It is, therefore, an object of the present invention to provide an antenna system that is able to at all times transmit signals in the same direction as a received signal, and at a higher power level than the received or intercepted power. 7
It is another object of the present invention to provide an antenna arrangement for automatically and continuously focusing its beam in the direction of a received signal.
It is a further object of the present invention to provide an antenna arrangement for transmitting a signal in any desired direction.
The novel features which are believed to be characteristic of the invention, both as to its organization and method of operation, together with further objects and advantages thereof, will be better understood from the following description considered in connection with the accompanying drawings in which several embodiments of the invention are illustrated by way of example. It is to be expressly understood, however, that the drawings are for the purpose of illustration and description only and are not intended as a definition of the limits of the invention.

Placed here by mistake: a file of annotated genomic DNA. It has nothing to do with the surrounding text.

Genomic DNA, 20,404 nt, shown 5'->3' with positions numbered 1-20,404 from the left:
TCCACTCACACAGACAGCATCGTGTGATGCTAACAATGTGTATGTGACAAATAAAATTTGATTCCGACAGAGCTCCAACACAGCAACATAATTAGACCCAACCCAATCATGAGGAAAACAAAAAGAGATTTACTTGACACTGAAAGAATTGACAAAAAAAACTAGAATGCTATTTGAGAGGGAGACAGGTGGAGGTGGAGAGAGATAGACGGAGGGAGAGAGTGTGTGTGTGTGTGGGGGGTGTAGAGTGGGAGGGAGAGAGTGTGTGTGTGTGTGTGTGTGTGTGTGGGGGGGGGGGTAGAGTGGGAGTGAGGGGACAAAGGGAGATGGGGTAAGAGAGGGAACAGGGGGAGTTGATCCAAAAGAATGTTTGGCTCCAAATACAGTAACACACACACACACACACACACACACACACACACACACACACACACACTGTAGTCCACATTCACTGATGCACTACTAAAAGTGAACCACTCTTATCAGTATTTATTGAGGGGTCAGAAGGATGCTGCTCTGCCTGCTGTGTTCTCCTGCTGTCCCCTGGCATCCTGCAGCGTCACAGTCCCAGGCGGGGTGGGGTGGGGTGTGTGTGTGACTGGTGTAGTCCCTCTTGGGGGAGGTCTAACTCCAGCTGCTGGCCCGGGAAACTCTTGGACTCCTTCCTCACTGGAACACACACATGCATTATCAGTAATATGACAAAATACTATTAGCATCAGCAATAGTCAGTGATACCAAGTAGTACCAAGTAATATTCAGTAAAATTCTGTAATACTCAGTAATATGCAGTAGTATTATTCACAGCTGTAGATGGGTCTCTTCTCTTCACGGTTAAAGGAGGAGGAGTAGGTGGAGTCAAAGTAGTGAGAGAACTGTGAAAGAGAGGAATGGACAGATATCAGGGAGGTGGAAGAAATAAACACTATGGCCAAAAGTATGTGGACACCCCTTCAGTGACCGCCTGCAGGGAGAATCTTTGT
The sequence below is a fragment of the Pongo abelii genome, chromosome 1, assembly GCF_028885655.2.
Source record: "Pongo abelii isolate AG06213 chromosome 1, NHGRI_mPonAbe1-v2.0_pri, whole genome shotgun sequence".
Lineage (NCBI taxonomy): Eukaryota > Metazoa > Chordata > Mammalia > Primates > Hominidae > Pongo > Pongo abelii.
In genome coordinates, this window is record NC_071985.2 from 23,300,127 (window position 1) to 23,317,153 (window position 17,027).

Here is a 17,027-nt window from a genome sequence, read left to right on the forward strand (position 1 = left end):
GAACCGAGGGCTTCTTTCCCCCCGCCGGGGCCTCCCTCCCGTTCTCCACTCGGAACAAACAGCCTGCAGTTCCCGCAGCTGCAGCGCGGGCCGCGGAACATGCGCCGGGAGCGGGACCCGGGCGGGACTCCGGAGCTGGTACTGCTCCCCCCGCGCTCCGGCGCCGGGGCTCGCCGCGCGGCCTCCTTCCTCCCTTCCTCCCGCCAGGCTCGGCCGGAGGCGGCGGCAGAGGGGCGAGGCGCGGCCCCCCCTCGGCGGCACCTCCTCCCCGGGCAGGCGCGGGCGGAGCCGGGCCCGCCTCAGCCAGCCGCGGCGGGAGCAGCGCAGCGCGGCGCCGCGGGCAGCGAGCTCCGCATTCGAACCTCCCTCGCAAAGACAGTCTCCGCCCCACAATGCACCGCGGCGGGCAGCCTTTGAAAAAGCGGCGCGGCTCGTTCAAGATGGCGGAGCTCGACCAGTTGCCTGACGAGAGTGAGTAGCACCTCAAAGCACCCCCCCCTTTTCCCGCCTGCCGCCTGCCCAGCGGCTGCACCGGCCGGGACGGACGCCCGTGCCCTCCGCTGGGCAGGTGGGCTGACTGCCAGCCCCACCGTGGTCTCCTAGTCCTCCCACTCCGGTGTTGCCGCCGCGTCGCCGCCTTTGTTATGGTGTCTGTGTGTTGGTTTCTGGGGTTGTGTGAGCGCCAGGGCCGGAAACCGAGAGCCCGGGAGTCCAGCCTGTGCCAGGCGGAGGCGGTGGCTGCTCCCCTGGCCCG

FIGS. 1, 2 and 3 are antenna array diagrams useful in explaining the basic principles governing the present invention;
FIGS. 4 and 4a are block diagrams of one embodiment of the present invention;
FIG. 5 is a block diagram of a second embodiment of the present invention;
FIGS. 6 and 6a are block diagrams of a third embodiment of the present invention;
FIG. 7 is a block diagram of a fourth embodiment of the present invention; and
FIG. 8 is a block diagram of a fifth embodiment of the present invention.